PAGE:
I don’t like this phase.

I wasn’t overly fond of “find the alien” but the second phase really became an issue. Providing their free go doesn’t completely ruin the last hour you spent taking great care to bring everyone back alive you will probably have to move soldiers to ensure their lack of death in the next round.

It also struck me that the accuracy of the most elite soldiers the entire planet has to offer was pretty bad. The hit percentages just seemed slightly less than I expected at what I consider a reasonable range.


It seems a shame that one the most important parts of a tactical game isn’t present, the setup. The free go the enemy gets whenever you discover them is a real problem, rendering your strategic setup and caution before you know where the enemy is useless. If your soldiers could just detect or hit the enemy at slightly longer range or the enemy didn’t get a free movement phase this would all be solved. This tempted me to reload a lot to save lives and ensure mission success. However, this was a mistake.


Iron Man mode disables manual saving and loading and provides you with just one auto save that the game handles without remorse. This means if you lose a squad member or make a mistake you have no choice but to keep playing or start the campaign again!

Impossible difficulty reduces starting cash and the amount of scientists and engineers you receive. It also gives the aliens huge health increases and frankly inhuman accuracy. The AI completely destroyed me mercilessly and repeatedly and laughed at any thought I had of myself as a strategically minded gamer, which is great!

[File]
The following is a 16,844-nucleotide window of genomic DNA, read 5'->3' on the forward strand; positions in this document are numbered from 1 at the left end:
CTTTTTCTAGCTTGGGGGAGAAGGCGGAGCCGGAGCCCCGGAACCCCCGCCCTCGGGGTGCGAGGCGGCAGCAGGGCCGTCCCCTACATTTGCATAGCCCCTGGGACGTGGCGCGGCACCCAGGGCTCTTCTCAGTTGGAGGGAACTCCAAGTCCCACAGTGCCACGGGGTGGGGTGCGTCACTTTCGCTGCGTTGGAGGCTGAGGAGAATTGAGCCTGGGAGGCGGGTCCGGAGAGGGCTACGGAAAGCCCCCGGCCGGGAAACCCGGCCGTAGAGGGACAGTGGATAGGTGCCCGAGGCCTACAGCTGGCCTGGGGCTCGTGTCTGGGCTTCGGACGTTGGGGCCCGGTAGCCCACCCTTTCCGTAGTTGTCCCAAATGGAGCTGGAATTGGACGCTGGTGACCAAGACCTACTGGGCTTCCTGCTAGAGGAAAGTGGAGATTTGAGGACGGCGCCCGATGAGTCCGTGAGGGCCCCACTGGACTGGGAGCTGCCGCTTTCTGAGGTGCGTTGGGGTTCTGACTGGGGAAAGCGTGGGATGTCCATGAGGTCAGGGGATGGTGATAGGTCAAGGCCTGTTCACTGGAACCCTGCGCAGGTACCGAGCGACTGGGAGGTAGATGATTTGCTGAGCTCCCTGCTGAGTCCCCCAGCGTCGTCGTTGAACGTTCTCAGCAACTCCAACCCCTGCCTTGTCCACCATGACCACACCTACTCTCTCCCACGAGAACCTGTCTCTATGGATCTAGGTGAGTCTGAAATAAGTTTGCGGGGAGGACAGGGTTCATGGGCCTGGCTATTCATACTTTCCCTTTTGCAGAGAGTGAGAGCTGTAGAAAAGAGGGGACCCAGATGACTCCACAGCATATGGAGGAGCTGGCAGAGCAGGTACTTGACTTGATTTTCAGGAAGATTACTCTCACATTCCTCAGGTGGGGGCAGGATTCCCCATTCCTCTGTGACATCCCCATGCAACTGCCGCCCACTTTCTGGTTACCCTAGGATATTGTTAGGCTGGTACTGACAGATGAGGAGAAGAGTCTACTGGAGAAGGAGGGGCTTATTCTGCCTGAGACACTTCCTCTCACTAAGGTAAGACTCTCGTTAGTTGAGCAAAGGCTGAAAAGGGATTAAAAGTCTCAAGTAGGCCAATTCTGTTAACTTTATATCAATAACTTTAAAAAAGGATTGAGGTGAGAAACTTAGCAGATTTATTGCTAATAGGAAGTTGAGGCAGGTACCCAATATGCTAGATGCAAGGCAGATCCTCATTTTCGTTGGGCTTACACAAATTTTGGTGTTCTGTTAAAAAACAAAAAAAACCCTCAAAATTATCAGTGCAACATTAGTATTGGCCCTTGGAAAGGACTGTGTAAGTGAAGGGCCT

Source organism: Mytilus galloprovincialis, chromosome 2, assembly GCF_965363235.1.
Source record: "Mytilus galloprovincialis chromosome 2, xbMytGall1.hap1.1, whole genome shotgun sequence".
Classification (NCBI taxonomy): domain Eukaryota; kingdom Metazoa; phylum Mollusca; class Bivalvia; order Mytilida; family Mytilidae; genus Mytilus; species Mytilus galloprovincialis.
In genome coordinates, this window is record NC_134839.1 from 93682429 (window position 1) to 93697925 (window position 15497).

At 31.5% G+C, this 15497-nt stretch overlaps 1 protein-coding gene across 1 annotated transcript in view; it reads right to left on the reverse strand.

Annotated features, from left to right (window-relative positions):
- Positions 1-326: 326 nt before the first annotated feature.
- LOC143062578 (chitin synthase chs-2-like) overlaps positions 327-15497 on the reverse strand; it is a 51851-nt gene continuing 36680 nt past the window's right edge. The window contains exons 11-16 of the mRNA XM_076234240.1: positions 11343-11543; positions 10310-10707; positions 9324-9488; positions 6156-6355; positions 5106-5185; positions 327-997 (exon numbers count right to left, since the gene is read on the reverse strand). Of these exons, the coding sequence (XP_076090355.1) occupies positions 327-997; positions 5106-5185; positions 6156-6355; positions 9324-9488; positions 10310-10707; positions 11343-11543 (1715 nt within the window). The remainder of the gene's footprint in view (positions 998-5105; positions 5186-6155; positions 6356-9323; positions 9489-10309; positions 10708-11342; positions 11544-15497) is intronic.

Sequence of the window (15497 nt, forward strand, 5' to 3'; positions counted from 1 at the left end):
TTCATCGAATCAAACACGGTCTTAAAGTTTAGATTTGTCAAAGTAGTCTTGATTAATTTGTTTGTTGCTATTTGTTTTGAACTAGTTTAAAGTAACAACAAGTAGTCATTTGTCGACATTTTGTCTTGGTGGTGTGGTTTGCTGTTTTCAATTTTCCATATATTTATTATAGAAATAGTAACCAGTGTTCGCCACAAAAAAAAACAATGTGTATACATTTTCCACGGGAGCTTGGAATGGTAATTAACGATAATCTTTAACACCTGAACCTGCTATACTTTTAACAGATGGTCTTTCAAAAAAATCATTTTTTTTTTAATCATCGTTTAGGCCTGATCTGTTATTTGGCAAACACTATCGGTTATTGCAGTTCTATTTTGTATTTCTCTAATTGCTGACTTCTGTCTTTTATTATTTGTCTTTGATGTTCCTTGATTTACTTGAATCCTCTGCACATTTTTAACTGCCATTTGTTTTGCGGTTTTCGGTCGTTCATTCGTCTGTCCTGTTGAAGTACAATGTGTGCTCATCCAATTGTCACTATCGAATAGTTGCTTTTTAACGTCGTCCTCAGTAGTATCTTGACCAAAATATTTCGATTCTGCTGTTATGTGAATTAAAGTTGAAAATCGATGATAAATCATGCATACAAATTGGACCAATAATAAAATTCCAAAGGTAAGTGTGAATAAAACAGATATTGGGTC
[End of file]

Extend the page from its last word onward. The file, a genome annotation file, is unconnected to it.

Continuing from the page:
Whilst I only recommend Iron Man mode in conjunction with Impossible difficulty for those who truly hate themselves, Iron Man mode itself is a great idea and the game made much more sense with it enabled. Rather than being a perfectionist and reloading more often than I should have it forced me to live with mistakes and accept XCOM members deaths as an inevitable part of the struggle.

Audio & Visual

The soundtrack is pretty good with some nice rousing fanfares when preparing your squad for launch and some piano that would be at home in the original Resident Evil game when an alien is discovered in combat. The weapons also sound pretty chunky with good punches of base when a weapon is fired or a grenade explodes. The voice acting feels a little rigid but is way better than I would expect in this kind of game.

The graphics are nice and environments and textures are great, with enough lighting and fog effects to create a decent atmosphere.


Unfortunately for me I played the PS3 version of XCOM. I constantly felt like this game should be played on a PC not because of the lack of a keyboard and mouse but because of the horrific frame rate when more than just my squad could be seen on screen. Particularly later in the game when more enemies are present the game can grind almost to a halt. The frame rate issues can make it difficult to move your squad to the correct spot and while there weren’t a huge amount of full lock ups when they happen they set you back quite a bit of time. Hopefully at some point a patch can fix these problems.


A great tutorial, fantastic combat, in-depth non-combat game play, and reasonable audio and visuals are hindered from being truly great by performance issues and having to play “find the alien”. Despite these problems the sense of struggle and the difficulty Firaxis have created in XCOM allow it to become a must have strategy title.

XCOM is available now on XBOX 360, PS3 and PC and is definitely a must play for any strategy fan (although I recommend the PC version if possible).